After a record spike in energy costs over the winter, Colorado Democrats have introduced a sprawling new bill they say will help protect ratepayers from future price shocks.
The proposal follows an uproar over Colorado’s investor-owned gas and electricity companies. While many residents saw their heating bills double or triple last winter, the state’s largest utilities – including Xcel Energy, Black Hills Energy and Atmos Energy – earned healthy profits for their shareholders in 2022.
In response, lawmakers formed a joint select committee to investigate the forces behind the soaring energy bills. The new legislation is the result of three hearings in which the bipartisan panel heard testimony from consumer advocates, environmental groups and utility executives.
While both Democrats and Republicans sat on the committee, only Democrats have sponsored the resulting legislation.
Here’s more detail on what’s in the 19-page bill:
- By Nov. 1, investor-owned utilities must file plans to manage spikes in natural gas commodity prices including a monthly cap on fuel charges.
- By 2025, the Colorado Public Utilities Commission must approve new rules to ensure companies have a financial incentive to protect customers from high natural gas prices
- Regulators must eliminate a subsidy that charges ratepayers for the cost of adding new natural gas customers
- Regulators must eliminate penalties for customers who choose to disconnect from the gas system
- The law would explicitly bar utilities from passing any costs related to lobbying, attorney’s fees, tax penalties, political contributors or brand promotion onto their ratepayers.
- The Colorado Energy Office must commission a study on the risk of companies saddling ratepayers with the cost of abandoned or underutilized natural gas assets.
The bill proposes two main strategies to address the problem: a suite of regulations to guard customers against volatile natural gas prices and new limits on when utilities can charge ratepayers for expenses related to lobbying, ballot campaigns or promotional advertising. It would task the Colorado Public Utilities Commission with making sure utilities abide by the legislation, which means ratepayers might not see any benefits for years.
Nevertheless, state Sen. Steve Fenberg, a Boulder Democrat who led the investigative committee, said the changes would help protect ratepayers in the long term and give utilities a new reason to work harder to avoid high energy costs.
“The real magic is aligning the incentives better,” Fenberg said. “This is really about managing the companies to get them to care about costs, so then they’re better about containing them.”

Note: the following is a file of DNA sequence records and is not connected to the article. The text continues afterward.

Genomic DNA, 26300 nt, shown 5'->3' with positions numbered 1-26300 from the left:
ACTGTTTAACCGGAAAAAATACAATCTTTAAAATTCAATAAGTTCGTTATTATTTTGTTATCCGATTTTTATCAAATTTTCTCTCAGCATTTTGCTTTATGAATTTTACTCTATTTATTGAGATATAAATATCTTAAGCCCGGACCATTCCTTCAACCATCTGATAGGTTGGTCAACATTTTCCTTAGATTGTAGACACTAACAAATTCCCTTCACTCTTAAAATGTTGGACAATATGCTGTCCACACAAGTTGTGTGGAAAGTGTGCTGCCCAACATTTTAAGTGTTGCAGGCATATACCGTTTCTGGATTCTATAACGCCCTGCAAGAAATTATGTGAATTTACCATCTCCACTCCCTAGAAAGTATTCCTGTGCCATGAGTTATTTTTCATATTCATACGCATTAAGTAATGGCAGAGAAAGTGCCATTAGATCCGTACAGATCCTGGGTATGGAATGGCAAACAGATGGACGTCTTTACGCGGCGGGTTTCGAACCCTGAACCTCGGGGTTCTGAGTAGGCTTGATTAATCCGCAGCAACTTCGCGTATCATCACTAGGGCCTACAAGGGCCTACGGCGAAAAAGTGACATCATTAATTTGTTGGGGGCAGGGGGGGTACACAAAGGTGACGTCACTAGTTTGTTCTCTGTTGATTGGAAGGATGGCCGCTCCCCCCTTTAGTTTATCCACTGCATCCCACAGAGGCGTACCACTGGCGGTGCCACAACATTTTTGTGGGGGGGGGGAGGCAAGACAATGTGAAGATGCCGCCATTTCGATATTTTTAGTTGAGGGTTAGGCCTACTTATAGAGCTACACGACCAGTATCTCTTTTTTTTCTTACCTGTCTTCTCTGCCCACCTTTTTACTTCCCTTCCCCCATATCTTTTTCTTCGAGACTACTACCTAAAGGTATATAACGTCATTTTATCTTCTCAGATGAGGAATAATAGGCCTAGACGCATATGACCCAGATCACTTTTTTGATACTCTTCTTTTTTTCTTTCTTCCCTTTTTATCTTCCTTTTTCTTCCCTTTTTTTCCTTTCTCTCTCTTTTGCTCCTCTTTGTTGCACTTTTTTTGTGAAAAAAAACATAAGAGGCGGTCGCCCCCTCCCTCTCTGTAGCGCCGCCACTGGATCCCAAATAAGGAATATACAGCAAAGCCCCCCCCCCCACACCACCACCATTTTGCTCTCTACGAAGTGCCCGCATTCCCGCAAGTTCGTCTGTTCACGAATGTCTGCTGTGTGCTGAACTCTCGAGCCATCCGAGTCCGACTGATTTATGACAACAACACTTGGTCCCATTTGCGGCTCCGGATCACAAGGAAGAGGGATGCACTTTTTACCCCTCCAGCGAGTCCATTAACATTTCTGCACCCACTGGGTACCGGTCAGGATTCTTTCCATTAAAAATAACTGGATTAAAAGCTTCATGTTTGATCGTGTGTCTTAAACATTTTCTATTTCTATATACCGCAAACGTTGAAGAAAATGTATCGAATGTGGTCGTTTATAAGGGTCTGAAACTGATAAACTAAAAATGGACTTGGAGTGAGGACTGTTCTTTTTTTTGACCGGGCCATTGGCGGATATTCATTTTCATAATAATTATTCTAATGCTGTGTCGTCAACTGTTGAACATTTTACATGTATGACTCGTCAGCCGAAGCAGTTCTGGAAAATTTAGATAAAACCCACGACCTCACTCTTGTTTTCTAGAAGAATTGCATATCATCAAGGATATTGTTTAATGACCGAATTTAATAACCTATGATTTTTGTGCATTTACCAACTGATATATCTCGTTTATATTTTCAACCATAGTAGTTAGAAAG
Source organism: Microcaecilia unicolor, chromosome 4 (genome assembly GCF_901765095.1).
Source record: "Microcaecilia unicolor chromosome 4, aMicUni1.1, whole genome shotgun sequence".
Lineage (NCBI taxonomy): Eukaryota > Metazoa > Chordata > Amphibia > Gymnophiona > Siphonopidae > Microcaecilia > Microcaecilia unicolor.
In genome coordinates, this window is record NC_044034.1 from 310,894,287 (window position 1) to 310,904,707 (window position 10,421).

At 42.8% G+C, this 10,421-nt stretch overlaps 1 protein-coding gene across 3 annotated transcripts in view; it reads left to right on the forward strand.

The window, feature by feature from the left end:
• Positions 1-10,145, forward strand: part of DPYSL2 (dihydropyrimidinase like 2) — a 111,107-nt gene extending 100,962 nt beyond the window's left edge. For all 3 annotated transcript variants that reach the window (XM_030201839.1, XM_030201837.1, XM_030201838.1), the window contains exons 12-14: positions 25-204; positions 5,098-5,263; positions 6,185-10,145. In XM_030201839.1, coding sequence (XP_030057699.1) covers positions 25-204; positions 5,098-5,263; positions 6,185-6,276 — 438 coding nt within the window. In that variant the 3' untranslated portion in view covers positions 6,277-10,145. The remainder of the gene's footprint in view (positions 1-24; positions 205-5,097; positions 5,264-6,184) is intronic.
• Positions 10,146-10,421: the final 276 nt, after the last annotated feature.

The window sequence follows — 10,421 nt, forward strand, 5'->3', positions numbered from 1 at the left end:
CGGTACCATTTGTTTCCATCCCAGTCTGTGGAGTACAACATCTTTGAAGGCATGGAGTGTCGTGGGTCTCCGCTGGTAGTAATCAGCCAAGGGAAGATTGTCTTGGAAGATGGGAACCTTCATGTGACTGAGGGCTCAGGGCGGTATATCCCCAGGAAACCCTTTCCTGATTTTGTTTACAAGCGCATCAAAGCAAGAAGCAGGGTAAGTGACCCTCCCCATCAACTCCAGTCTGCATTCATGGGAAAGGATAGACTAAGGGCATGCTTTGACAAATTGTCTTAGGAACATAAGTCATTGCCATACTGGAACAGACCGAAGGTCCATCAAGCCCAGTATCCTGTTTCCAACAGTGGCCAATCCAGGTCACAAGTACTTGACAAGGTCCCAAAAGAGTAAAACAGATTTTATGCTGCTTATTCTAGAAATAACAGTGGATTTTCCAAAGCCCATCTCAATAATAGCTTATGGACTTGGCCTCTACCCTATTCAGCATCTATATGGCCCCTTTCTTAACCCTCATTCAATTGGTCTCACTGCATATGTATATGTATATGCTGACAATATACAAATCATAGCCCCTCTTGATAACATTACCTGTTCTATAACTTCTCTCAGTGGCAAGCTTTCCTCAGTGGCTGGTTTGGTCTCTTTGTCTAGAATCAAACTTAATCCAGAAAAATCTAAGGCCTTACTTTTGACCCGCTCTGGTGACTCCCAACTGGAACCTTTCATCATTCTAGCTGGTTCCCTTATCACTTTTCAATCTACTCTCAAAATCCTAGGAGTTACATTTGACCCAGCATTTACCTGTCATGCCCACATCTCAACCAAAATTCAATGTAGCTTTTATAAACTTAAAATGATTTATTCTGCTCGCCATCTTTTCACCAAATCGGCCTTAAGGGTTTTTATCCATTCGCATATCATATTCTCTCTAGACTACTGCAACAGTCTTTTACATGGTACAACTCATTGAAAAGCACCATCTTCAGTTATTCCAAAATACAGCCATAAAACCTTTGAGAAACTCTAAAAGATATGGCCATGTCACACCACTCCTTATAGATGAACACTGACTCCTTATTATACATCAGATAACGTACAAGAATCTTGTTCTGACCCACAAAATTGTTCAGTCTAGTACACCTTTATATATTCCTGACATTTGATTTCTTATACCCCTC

Robert Kenney, president of Xcel Energy Colorado, told CPR News the proposed legislation doesn’t include meaningful proposals to help address sudden spikes in gas prices. Instead, he said it appears to align with the priorities of environmental groups, which have pushed for the utility to end investments in natural gas.
“There is little in here that will limit gas volatility or produce any yields for customers,” Kenney said.
Kenney said he would prefer a focus on market-driven strategies to blunt the sting of high natural gas costs. That could include policies to encourage utilities to enter into long-term contracts to buy fuel or build new gas storage systems, which could hedge against price spikes.
Those positions align with the company’s long history of defending its natural gas business, which serves 1.5 million customers in Colorado.
While Xcel Energy has led the nation in efforts to build wind and solar, it’s also fought local and state policies to limit the growth of new fossil fuel infrastructure. In 2021, it helped form Coloradans For Energy Access, a coalition dedicated to opposing the movement to shift buildings from natural gas to electricity. A political contribution report shows it donated $80,000 to the group last year. The company has also fought efforts to eliminate ratepayer-funded subsidies for its natural gas business.
Kenney was also frustrated with the provisions to ban the company from charging customers for corporate advocacy, arguing Xcel Energy already doesn’t charge ratepayers for any costs related to lobbying fees or advertising.
“It’s a solution in search of a problem,” he said.
Meanwhile, environmental advocates showered praise on the new legislation – especially for its focus on natural gas.
Since the spike in energy prices this winter, many climate groups have pointed out that the downsides of natural gas go beyond its role in helping warm the planet. A state analysis also shows higher fuel costs, partly related to the war in Ukraine, were the main factor behind the rise in utility bills.
“It’s high time for utilities to stop using Colorado ratepayers to subsidize expensive fossil fuel infrastructure that brings pollution into our homes and into our communities,” said Meera Fickling, senior climate policy analyst at Western Resource Advocates, a climate advocacy group.
Other groups say the limits on corporate advocacy are essential to restraining the influence of companies like Xcel. A recent political contributions report showed the company spent $3.1 million on lobbying last year, including $484,000 in Colorado.
While the company might not charge customers for direct lobbying expenses, the Energy and Policy Institute, a utility watchdog group, has issued reports claiming many utilities do recover fees paid to trade associations like the American Gas Association. Those groups then spend ratepayer dollars to lobby on behalf of the company.
David Pomerantz, EPI’s executive director, said the new legislation would close those kinds of loopholes and put Colorado “at the front of the pack” when it comes to utility accountability.
“It could be strengthened by ensuring that investor-owned utilities are prohibited from charging ratepayers for all forms of lobbying, including to influence rules and regulations,” Pomerantz said.